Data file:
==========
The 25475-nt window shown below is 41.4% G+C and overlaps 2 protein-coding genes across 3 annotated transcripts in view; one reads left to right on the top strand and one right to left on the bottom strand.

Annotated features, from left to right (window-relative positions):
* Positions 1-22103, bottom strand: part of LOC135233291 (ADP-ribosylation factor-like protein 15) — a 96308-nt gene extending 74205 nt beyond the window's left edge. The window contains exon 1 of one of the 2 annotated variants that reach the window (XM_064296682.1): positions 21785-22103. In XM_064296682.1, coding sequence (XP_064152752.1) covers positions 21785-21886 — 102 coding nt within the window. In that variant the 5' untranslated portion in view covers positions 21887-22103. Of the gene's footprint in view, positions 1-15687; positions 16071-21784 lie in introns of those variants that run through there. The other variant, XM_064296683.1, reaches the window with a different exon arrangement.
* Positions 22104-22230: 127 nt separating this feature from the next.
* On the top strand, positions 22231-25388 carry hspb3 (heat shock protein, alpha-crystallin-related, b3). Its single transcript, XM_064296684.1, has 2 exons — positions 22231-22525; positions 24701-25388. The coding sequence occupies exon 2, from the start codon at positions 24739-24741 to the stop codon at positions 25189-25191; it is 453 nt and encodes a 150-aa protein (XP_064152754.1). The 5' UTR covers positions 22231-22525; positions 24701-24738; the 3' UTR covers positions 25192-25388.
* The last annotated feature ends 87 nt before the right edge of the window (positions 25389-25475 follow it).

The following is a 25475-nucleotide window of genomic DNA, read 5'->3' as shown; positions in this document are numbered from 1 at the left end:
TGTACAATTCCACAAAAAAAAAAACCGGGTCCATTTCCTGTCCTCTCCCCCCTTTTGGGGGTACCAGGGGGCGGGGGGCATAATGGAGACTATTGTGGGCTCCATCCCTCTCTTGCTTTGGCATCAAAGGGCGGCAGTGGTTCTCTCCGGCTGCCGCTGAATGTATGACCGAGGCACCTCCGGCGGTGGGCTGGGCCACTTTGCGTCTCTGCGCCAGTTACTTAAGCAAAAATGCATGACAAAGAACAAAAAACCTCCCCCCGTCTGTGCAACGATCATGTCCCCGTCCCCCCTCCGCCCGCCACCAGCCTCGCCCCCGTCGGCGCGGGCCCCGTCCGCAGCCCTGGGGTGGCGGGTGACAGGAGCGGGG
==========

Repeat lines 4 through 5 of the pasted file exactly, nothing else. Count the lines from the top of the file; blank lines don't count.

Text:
* Positions 22104-22230: 127 nt separating this feature from the next.
* On the top strand, positions 22231-25388 carry hspb3 (heat shock protein, alpha-crystallin-related, b3). Its single transcript, XM_064296684.1, has 2 exons — positions 22231-22525; positions 24701-25388. The coding sequence occupies exon 2, from the start codon at positions 24739-24741 to the stop codon at positions 25189-25191; it is 453 nt and encodes a 150-aa protein (XP_064152754.1). The 5' UTR covers positions 22231-22525; positions 24701-24738; the 3' UTR covers positions 25192-25388.